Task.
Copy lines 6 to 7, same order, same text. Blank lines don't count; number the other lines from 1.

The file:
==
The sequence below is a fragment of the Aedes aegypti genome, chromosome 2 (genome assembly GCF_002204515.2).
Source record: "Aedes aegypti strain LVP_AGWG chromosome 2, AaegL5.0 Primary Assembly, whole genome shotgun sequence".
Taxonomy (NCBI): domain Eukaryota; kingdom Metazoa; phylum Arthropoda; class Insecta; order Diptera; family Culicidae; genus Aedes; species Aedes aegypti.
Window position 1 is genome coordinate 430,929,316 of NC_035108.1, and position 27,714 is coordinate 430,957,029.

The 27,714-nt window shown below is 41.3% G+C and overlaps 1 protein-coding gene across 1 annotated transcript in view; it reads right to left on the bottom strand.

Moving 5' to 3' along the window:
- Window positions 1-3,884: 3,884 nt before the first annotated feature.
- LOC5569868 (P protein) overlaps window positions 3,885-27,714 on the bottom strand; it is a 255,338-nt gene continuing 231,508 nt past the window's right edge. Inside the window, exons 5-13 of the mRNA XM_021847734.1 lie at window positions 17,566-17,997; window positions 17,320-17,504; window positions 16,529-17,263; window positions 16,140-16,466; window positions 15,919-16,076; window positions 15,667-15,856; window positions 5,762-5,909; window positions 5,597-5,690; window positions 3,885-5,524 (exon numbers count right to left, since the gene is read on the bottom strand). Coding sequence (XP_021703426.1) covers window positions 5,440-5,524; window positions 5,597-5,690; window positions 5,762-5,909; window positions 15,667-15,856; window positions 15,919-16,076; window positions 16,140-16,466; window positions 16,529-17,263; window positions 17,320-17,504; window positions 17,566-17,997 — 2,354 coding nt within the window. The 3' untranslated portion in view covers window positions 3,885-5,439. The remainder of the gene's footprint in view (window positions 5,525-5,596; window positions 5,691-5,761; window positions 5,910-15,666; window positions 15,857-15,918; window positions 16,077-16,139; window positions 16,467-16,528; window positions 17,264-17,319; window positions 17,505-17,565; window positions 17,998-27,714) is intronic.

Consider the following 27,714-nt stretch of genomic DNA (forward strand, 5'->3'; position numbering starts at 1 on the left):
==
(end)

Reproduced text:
Moving 5' to 3' along the window:
- Window positions 1-3,884: 3,884 nt before the first annotated feature.